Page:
The National Art Museum of Belarus has an amazing new extension to the rear, full of light and beautiful pieces of local art (we dwelled in the 20th-century galleries, obviously) and is much better than the Modern Art Museum, which doesn’t even make it into the guidebooks.

And to top it all off, we even went to the new building of the National Library of Belarus which is just mind-blowing (below).

All in all a bizarre, yet fascinating, trip.

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New courtyard for V&A

In Museum [Insider], Museums, new content on March 28, 2011 at 4:03 pm

Yesterday the Victoria & Albert Museum announced who is going to design the new courtyard they are planning to build. Amanda Levete Architects are the successful studio. It’s going to be a great, iconic space for the V&A – along Exhibition Road – that will also bring together many of the disparate areas of the museum. Being down in the bowels of the building can sometimes be a little confusing, and this will make it all make sense.

The project also includes the construction of a new dedicated temporary exhibition centre underneath the courtyard, which is even more good news for visitors – if you’ve been to a show there recently, you’ll know that it can get a little confusing dipping in and out of that corridor half way through the exhibition space.

There’s an article about all of this and the V&A’s FuturePlan project live now on Museum [Insider].

Is 2012 really only about sport?

In Museum [Insider], Museums, new content on March 11, 2011 at 11:43 am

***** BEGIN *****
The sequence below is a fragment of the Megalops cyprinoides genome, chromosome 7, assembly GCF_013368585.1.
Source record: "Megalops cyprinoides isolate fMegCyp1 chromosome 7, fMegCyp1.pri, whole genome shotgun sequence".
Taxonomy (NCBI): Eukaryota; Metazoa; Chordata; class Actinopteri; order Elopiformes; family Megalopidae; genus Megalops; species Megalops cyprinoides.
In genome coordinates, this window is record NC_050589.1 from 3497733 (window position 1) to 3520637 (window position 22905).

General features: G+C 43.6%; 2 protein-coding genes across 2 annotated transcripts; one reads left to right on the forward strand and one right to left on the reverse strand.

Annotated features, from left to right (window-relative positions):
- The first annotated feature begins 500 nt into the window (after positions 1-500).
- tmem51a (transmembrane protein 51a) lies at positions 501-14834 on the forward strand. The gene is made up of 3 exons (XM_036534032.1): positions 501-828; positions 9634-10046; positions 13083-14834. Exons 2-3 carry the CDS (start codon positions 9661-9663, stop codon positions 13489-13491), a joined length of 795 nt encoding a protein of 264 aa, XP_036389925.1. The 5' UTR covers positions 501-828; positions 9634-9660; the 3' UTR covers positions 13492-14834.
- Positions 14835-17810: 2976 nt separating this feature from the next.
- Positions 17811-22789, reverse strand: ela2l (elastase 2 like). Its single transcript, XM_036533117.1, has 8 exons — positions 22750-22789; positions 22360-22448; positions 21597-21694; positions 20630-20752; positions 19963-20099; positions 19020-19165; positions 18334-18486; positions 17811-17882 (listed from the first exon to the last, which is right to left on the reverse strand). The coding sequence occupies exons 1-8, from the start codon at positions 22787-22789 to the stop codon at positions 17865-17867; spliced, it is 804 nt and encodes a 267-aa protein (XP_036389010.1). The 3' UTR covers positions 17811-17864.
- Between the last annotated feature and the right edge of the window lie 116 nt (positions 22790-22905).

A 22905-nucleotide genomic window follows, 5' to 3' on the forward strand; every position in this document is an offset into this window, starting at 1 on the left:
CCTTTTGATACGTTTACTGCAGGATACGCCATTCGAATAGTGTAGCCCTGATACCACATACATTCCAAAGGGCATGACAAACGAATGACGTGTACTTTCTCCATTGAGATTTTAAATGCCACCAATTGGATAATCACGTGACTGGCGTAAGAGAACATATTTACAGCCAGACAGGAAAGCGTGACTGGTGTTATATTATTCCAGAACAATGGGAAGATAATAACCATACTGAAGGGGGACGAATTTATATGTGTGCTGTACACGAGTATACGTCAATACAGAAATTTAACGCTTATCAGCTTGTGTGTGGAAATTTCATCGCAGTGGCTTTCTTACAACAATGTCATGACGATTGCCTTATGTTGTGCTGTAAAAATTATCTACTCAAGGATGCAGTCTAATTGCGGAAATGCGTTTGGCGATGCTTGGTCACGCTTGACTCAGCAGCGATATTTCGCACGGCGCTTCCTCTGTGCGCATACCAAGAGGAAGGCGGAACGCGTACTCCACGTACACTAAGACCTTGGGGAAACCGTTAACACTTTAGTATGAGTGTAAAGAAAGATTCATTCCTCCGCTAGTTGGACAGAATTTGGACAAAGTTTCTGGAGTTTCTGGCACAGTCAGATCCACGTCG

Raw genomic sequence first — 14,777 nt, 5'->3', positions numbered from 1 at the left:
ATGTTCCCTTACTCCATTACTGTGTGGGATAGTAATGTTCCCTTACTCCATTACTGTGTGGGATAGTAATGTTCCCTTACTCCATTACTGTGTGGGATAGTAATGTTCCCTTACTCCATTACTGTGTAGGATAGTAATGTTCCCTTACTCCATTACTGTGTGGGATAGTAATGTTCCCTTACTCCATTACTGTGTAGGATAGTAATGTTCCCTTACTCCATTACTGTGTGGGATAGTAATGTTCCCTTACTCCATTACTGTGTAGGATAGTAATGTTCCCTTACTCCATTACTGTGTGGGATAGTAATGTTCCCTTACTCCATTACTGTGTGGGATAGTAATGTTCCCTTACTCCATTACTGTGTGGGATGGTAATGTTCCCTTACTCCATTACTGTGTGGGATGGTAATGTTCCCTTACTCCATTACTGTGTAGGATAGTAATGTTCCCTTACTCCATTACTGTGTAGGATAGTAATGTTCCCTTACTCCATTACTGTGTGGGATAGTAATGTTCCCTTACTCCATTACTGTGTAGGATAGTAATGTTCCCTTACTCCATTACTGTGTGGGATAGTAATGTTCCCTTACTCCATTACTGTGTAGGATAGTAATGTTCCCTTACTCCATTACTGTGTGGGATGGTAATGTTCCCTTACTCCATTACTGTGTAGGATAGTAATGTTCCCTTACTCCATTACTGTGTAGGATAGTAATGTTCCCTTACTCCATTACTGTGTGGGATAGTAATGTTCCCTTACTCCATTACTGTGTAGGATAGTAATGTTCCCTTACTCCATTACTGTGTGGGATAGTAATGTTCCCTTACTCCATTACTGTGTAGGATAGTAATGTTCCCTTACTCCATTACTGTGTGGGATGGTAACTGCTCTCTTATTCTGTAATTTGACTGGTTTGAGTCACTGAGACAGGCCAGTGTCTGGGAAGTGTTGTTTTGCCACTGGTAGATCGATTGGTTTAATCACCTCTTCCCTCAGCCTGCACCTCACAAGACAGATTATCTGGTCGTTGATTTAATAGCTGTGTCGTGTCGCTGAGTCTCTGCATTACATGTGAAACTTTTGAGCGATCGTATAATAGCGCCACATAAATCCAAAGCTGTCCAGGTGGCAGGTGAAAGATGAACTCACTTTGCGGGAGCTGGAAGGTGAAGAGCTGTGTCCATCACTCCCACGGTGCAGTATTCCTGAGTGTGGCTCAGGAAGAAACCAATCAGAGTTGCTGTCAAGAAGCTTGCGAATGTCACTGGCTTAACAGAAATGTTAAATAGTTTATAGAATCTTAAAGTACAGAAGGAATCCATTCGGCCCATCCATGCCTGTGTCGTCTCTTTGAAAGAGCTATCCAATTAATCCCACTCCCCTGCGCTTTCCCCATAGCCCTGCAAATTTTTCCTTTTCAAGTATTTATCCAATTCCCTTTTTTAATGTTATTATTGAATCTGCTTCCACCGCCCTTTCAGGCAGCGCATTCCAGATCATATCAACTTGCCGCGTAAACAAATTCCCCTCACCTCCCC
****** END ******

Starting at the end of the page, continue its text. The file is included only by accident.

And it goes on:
Are you more excited about the Olympics or the royal wedding?

Everyone’s talking about 2012. The schedule has been announced for the Olympic Games and the news on TV seems to be giving us almost daily updates on progress at the site in east London. It’s almost as if we’re wishing the rest of 2011 away, in favour of a year of sport.

The museum world is tapping into this sporting enthusiasm too, of course. There are exhibitions and events planned across the country next year celebrating local sporting heroes, Olympians and our nation’s proud sporting heritage.

But I’ve spotted that for museum 2012 isn’t necessarily all about the rackets, balls and running shoes.

It’s interesting to note that museums are getting behind the theme of the monarchy as inspiration for exhibitions and development projects.

The National Maritime Museum and British Library are hosting exhibitions on a royal theme. Kensington Palace will be telling stories about Queen Victoria and the Tower of London is undergoing a redisplay of the Crown Jewels. The National Portrait Gallery has a touring exhibition and the Royal Pavillion at Brighton is hosting some regal outfits for a temporary display.

So while international visitors are gawping at sport on the track and field, they can also take in a little of this nation’s USP – the monarchy.

Another refurb for Torre Abbey

In Museum [Insider], Museums, new content on March 10, 2011 at 7:33 pm

Did you know the seaside resort of Torquay gets its name from a 12th-century monastic institution? Torre Abbey is over 800 years old – and do they know it. Hot on the heels of a refurbishment project there a few years ago, they are now planning another huge investment in the site.

They’re about to make some renovations to the physical structure of the site and overhaul the learning and exhibition spaces. It’s a long-haul project, taking until probably 2015. But the great news is that they don’t have to close the entire site while they do the works.

There’s more information about the site and the refurbishment in an article on Museum [Insider].